The recent controversy surrounding the provost’s abrupt resignation and reports of disagreements between our president and Board of Trustees has undoubtedly caused many students to feel uneasy. It is an understandable reaction when an institution that many of us have come to love is subject to so much controversy and uncertainty.
Though we have little information regarding the recent upheaval, rumors have run rampant around campus. The Anchor staff has worked incredibly hard in the last week to sort out fact from fiction and our work thus far can be seen in this issue.
Despite our efforts, it is abundantly clear that there is still not enough information to accurately determine what the source of the dispute between the Board of Trustees and the president is, let alone enough information to take a side.
This fact, however, has not stopped some from picking sides. Based on these rumors, some faculty members decided that they needed to side with President Knapp over the Board of Trustees.
I was disappointed to learn that a small minority of faculty at Hope has gone so far as to actively recruit students to join their effort to lobby the trustees to preserve the president’s job.
Apparently for these faculty members, when it comes to institutional politics, the liberal arts ideal of educating students to be independent thinkers who base their opinions in facts and evidence goes out the window. Instead, these professors fed students rumors, preyed on their fears and then urged them to take a side. Personally, I find the actions of such individuals to be the most disappointing part of the whole debacle.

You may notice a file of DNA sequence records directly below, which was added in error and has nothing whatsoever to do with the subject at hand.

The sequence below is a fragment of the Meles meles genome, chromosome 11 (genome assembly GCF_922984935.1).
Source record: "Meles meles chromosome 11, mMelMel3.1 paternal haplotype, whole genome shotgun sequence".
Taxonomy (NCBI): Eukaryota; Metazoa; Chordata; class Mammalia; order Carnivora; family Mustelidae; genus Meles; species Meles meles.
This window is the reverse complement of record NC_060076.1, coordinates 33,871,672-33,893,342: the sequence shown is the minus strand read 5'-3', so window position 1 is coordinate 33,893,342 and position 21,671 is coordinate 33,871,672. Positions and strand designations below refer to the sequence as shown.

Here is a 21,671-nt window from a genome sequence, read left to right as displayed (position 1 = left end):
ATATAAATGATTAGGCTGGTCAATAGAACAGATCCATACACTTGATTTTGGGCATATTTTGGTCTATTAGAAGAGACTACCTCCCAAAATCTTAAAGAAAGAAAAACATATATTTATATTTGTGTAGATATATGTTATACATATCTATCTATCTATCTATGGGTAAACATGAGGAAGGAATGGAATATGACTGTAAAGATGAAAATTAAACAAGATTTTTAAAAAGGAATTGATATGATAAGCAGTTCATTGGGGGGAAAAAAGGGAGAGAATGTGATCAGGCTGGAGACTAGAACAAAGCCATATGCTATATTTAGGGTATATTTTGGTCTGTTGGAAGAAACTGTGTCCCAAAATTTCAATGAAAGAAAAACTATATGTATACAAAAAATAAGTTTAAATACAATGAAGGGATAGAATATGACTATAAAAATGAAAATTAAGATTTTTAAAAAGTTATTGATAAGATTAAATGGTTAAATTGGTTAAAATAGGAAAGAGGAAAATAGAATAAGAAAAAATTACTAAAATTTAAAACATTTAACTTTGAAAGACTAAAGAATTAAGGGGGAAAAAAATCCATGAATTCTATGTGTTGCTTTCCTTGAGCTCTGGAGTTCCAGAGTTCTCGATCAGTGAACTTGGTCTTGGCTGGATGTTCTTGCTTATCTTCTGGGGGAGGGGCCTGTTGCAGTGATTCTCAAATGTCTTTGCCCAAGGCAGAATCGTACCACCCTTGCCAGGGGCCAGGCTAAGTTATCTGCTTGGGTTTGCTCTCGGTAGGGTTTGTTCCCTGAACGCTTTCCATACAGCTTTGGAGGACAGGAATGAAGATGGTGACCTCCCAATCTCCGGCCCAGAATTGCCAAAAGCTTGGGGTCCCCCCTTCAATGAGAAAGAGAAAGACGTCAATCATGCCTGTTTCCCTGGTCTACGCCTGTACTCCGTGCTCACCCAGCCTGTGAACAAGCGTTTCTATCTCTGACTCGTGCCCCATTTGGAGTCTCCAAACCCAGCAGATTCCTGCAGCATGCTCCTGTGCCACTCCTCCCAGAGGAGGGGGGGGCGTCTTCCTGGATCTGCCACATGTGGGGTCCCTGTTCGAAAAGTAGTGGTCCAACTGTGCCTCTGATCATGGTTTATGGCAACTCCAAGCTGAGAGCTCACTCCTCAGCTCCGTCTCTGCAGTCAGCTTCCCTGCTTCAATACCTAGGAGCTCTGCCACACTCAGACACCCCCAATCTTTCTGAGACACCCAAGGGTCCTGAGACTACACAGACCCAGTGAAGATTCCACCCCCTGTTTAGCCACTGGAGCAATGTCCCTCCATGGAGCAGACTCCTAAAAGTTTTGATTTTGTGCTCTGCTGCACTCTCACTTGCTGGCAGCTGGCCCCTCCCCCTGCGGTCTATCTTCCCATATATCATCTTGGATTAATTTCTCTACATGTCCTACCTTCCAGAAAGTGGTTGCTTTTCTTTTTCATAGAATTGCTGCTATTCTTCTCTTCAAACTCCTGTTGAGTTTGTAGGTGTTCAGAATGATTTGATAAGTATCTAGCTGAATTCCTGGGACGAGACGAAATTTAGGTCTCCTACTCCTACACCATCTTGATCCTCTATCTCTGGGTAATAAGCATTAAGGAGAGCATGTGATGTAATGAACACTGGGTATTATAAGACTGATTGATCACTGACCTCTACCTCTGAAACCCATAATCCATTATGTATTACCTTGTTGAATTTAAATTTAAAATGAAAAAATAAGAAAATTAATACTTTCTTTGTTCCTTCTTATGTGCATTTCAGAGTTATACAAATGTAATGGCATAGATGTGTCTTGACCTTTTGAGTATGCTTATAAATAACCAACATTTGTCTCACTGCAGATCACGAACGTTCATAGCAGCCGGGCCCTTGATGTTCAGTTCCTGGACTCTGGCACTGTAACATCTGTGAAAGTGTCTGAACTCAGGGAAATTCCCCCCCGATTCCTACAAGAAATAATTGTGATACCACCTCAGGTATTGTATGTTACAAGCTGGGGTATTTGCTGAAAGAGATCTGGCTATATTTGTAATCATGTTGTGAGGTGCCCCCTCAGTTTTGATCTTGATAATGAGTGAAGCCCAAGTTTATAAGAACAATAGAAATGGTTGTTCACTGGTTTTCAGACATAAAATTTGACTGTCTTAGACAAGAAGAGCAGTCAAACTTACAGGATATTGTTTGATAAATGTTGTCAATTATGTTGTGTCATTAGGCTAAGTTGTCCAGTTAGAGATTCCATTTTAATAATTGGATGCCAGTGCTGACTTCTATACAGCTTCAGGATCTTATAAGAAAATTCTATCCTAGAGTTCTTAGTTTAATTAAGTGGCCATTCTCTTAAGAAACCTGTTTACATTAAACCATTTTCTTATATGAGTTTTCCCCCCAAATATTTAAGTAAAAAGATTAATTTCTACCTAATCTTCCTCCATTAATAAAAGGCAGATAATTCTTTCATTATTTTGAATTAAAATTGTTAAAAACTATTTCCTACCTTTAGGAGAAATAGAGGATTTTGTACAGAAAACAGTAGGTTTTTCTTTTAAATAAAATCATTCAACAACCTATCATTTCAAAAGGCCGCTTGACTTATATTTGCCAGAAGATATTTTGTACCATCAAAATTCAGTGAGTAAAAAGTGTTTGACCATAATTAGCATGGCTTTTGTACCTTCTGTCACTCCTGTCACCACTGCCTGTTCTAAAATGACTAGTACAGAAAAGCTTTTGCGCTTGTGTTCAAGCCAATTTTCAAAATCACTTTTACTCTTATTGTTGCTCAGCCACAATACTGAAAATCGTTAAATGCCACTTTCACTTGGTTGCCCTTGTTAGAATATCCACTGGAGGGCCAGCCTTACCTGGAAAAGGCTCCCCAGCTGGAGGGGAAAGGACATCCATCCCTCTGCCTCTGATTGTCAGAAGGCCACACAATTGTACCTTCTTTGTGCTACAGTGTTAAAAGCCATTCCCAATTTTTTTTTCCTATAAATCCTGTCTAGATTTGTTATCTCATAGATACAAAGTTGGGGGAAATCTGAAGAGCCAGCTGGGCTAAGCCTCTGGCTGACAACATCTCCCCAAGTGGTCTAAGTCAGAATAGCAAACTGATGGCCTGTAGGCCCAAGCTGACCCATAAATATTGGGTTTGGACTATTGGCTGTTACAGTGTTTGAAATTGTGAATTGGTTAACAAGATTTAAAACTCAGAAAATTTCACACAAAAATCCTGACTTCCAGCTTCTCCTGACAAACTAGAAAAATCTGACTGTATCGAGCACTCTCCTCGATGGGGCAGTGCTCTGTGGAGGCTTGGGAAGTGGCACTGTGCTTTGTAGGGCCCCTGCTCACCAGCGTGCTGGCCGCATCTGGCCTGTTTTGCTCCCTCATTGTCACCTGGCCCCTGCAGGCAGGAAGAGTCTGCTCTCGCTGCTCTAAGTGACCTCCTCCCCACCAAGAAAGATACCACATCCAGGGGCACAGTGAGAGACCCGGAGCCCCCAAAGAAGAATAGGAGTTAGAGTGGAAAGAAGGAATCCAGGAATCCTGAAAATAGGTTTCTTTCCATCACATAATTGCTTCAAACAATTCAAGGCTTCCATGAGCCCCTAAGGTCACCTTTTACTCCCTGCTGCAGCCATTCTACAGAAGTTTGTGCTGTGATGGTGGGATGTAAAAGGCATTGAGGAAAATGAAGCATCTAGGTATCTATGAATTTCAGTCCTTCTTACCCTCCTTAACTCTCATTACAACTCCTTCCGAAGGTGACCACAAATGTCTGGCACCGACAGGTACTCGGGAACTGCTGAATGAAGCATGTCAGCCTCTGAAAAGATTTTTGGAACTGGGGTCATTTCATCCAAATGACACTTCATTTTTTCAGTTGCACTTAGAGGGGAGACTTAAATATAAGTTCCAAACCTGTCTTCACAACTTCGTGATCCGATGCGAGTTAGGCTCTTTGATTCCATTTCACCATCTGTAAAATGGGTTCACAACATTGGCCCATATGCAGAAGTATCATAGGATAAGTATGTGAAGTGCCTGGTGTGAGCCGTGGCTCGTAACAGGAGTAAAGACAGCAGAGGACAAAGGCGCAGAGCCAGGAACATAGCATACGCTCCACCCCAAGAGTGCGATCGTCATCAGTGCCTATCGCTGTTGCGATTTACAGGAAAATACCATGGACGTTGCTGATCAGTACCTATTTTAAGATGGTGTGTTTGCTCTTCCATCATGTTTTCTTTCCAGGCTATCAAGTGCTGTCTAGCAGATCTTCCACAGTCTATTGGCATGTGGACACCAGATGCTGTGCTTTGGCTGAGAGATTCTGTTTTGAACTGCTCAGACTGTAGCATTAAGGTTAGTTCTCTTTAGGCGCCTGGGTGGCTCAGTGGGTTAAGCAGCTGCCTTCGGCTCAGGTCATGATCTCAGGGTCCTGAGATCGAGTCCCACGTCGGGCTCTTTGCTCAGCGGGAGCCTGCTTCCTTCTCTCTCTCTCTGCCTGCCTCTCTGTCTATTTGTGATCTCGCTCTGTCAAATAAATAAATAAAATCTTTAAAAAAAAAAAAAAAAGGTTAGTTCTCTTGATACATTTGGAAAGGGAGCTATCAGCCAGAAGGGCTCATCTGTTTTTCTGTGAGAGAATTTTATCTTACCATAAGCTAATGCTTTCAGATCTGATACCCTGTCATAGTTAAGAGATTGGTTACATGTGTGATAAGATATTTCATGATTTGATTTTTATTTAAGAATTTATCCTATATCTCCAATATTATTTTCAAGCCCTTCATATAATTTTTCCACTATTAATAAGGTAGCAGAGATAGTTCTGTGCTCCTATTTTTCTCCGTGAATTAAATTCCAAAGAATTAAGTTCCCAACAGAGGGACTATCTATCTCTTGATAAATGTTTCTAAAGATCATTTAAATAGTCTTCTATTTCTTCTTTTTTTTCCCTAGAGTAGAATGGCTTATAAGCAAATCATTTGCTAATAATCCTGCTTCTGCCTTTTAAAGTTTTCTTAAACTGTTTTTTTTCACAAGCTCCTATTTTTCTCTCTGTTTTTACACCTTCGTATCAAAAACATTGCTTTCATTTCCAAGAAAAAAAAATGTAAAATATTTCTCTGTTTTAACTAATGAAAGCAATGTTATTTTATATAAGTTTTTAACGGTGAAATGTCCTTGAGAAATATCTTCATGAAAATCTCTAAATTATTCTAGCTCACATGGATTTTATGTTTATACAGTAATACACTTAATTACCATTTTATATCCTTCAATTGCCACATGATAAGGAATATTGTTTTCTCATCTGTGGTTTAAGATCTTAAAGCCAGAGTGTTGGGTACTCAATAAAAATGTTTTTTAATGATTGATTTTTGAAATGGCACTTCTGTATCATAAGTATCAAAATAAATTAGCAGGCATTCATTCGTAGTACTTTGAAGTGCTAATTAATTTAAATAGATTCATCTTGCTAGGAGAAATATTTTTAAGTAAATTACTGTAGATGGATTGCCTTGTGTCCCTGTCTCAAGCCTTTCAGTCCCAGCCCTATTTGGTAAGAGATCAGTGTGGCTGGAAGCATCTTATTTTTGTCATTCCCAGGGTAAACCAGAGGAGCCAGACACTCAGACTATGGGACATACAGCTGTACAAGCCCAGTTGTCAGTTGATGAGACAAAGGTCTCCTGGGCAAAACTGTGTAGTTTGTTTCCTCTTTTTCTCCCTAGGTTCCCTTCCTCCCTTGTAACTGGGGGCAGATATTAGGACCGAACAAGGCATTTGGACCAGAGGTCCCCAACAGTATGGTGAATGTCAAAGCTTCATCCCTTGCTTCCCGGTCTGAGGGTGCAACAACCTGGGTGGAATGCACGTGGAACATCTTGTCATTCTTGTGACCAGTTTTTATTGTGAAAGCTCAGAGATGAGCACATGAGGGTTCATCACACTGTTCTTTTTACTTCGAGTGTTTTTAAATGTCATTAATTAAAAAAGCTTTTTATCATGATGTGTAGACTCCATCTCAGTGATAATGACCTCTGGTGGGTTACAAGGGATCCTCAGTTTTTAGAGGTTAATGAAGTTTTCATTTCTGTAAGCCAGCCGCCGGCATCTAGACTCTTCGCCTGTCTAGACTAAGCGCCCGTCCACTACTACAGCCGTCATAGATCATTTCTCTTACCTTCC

As a campus community, it’s about time we take a deep breath and settle down.
This morning, I spoke to a freshman friend on campus who, like everyone else, had heard many rumors regarding the current situation.
This student was concerned that, if President Knapp were to be dismissed, Hope as an institution in its current form would basically cease to exist. It seems someone had told him that prior to John Knapp’s arrival morale was at an all-time low at Hope.
Thankfully, as a senior whose time at Hope predates Knapp’s hiring, I was able to dispel his concerns. I assured my friend that although some things had changed at Hope during my time here, much more had stayed the same. Knapp certainly did not create the Hope College that we love nor has he ruined it. Whether from a financial, enrollment or academic perspective, the last decade of Hope’s history as a whole has actually been its greatest.
The truth is, Hope can flourish with or without its current president. It is understandable how rumors combined with the Board’s lack of transparency has induced fears that the college as we know it is in great jeopardy.
The most dramatic resolution to the current round of disputes would be the dismissal of President Knapp. However, in the grand scheme of things even such a scenario is unlikely to harm Hope in the long term. Colleges choose to replace their presidents all the time. A 2012 report by the American Council on Education, for instance, notes that the average tenure of a college president is only seven years.
Do not worry too much about the future. No matter who is the president when classes start next fall, I am confident that Hope will endure.